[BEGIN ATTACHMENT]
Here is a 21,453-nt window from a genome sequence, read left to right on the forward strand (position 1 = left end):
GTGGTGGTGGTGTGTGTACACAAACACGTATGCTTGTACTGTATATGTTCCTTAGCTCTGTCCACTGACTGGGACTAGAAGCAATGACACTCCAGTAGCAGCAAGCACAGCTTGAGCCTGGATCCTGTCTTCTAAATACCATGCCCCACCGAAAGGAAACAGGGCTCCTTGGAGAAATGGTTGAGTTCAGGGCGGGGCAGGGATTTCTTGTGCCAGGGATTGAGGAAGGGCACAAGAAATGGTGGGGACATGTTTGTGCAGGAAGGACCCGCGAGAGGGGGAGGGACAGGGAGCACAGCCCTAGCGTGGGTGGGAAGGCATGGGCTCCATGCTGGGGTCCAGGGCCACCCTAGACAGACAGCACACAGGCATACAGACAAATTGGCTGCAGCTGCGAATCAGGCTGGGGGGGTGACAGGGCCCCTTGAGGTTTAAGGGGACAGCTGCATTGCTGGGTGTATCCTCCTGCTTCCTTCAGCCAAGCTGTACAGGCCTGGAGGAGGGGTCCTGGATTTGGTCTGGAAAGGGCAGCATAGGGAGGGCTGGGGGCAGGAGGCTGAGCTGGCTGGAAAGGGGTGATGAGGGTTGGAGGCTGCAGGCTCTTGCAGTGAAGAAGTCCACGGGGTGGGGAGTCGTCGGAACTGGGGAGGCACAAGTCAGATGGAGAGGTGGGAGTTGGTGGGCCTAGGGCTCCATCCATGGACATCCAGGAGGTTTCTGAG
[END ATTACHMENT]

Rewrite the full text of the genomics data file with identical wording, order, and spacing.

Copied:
Here is a 21,453-nt window from a genome sequence, read left to right on the forward strand (position 1 = left end):
GTGGTGGTGGTGTGTGTACACAAACACGTATGCTTGTACTGTATATGTTCCTTAGCTCTGTCCACTGACTGGGACTAGAAGCAATGACACTCCAGTAGCAGCAAGCACAGCTTGAGCCTGGATCCTGTCTTCTAAATACCATGCCCCACCGAAAGGAAACAGGGCTCCTTGGAGAAATGGTTGAGTTCAGGGCGGGGCAGGGATTTCTTGTGCCAGGGATTGAGGAAGGGCACAAGAAATGGTGGGGACATGTTTGTGCAGGAAGGACCCGCGAGAGGGGGAGGGACAGGGAGCACAGCCCTAGCGTGGGTGGGAAGGCATGGGCTCCATGCTGGGGTCCAGGGCCACCCTAGACAGACAGCACACAGGCATACAGACAAATTGGCTGCAGCTGCGAATCAGGCTGGGGGGGTGACAGGGCCCCTTGAGGTTTAAGGGGACAGCTGCATTGCTGGGTGTATCCTCCTGCTTCCTTCAGCCAAGCTGTACAGGCCTGGAGGAGGGGTCCTGGATTTGGTCTGGAAAGGGCAGCATAGGGAGGGCTGGGGGCAGGAGGCTGAGCTGGCTGGAAAGGGGTGATGAGGGTTGGAGGCTGCAGGCTCTTGCAGTGAAGAAGTCCACGGGGTGGGGAGTCGTCGGAACTGGGGAGGCACAAGTCAGATGGAGAGGTGGGAGTTGGTGGGCCTAGGGCTCCATCCATGGACATCCAGGAGGTTTCTGAG